@item sclevel
Set S/C level. Default is 1. Allowed range is from 1 to 100.
@item phase
Set the stereo phase in degrees. Default is 0. Allowed range is from 0 to 360.
@end table
@section stereowiden
This filter enhance the stereo effect by suppressing signal common to both
channels and by delaying the signal of left into right and vice versa,
thereby widening the stereo effect.
The filter accepts the following options:
@table @option
@item delay
Time in milliseconds of the delay of left signal into right and vice versa.
Default is 20 milliseconds.
@item feedback
Amount of gain in delayed signal into right and vice versa. Gives a delay
effect of left signal in right output and vice versa which gives widening
effect. Default is 0.3.
@item crossfeed
Cross feed of left into right with inverted phase. This helps in suppressing
the mono. If the value is 1 it will cancel all the signal common to both
channels. Default is 0.3.
@item drymix
Set level of input signal of original channel. Default is 0.8.
@end table
@section treble
Boost or cut treble (upper) frequencies of the audio using a two-pole
shelving filter with a response similar to that of a standard
hi-fi's tone-controls. This is also known as shelving equalisation (EQ).
The filter accepts the following options:
@table @option
@item gain, g
Give the gain at whichever is the lower of ~22 kHz and the
Nyquist frequency. Its useful range is about -20 (for a large cut)
to +20 (for a large boost). Beware of clipping when using a positive gain.
@item frequency, f
Set the filter's central frequency and so can be used
to extend or reduce the frequency range to be boosted or cut.
The default value is @code{3000} Hz.
@item width_type
Set method to specify band-width of filter.
@table @option
@item h
Hz
@item q
Q-Factor
@item o
octave
@item s
slope
@end table
@item width, w
Determine how steep is the filter's shelf transition.
@end table
@section tremolo
Sinusoidal amplitude modulation.
The filter accepts the following options:
@table @option
@item f
Modulation frequency in Hertz. Modulation frequencies in the subharmonic range
(20 Hz or lower) will result in a tremolo effect.
This filter may also be used as a ring modulator by specifying
a modulation frequency higher than 20 Hz.
Range is 0.1 - 20000.0. Default value is 5.0 Hz.
@item d
Depth of modulation as a percentage. Range is 0.0 - 1.0.
Default value is 0.5.
@end table
@section vibrato
Sinusoidal phase modulation.
The filter accepts the following options:
@table @option
@item f
Modulation frequency in Hertz.
Range is 0.1 - 20000.0. Default value is 5.0 Hz.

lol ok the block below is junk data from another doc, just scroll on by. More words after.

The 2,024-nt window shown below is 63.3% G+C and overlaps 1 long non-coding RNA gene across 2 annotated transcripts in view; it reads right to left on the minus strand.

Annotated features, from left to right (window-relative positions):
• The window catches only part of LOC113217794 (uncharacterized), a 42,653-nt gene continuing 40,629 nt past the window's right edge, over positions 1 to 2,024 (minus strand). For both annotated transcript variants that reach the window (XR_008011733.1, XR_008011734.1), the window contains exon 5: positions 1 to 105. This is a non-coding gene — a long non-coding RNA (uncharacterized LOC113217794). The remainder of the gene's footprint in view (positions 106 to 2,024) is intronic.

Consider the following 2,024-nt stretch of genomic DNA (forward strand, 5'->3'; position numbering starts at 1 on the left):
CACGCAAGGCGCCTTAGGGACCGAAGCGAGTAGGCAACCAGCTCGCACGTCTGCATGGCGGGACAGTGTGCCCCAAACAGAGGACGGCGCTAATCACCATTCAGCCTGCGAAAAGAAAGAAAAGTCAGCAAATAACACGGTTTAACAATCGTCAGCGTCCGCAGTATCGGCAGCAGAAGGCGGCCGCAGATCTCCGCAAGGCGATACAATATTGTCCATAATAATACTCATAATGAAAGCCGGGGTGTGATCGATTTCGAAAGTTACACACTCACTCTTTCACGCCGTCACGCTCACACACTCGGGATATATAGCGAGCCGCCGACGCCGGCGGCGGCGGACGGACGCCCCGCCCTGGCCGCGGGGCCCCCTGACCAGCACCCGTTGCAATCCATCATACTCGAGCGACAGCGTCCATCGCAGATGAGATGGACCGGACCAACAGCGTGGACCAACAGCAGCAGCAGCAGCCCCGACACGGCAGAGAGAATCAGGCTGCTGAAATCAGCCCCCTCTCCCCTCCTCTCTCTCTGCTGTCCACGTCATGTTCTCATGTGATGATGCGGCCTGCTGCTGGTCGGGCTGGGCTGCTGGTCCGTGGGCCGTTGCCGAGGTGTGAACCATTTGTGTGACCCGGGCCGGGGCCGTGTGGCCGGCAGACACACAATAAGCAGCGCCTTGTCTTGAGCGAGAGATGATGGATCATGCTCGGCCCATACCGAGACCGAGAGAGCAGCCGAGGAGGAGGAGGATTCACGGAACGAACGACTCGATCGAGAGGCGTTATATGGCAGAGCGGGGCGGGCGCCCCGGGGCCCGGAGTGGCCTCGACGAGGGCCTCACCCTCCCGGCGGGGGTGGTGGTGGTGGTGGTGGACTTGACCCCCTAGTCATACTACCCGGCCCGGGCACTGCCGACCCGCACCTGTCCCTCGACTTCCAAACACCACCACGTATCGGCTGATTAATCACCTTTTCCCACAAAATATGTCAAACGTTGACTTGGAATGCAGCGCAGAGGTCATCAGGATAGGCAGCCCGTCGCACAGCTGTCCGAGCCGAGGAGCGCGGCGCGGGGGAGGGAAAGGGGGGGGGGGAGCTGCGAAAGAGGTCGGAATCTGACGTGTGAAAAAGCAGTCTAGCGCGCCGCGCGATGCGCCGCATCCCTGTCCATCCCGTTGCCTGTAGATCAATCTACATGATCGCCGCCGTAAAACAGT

@item d
Depth of modulation as a percentage. Range is 0.0 - 1.0.
Default value is 0.5.
@end table
@section volume
Adjust the input audio volume.
It accepts the following parameters:
@table @option
@item volume
Set audio volume expression.
Output values are clipped to the maximum value.
The output audio volume is given by the relation:
@example
@var{output_volume} = @var{volume} * @var{input_volume}
@end example
The default value for @var{volume} is "1.0".
@item precision
This parameter represents the mathematical precision.
It determines which input sample formats will be allowed, which affects the
precision of the volume scaling.
@table @option
@item fixed
8-bit fixed-point; this limits input sample format to U8, S16, and S32.
@item float
32-bit floating-point; this limits input sample format to FLT. (default)
@item double
64-bit floating-point; this limits input sample format to DBL.
@end table
@item replaygain
Choose the behaviour on encountering ReplayGain side data in input frames.
@table @option
@item drop
Remove ReplayGain side data, ignoring its contents (the default).
@item ignore
Ignore ReplayGain side data, but leave it in the frame.
@item track
Prefer the track gain, if present.
@item album
Prefer the album gain, if present.
@end table
@item replaygain_preamp
Pre-amplification gain in dB to apply to the selected replaygain gain.
Default value for @var{replaygain_preamp} is 0.0.
@item eval
Set when the volume expression is evaluated.
It accepts the following values:
@table @samp
@item once
only evaluate expression once during the filter initialization, or
when the @samp{volume} command is sent
@item frame
evaluate expression for each incoming frame
@end table
Default value is @samp{once}.
@end table
The volume expression can contain the following parameters.
@table @option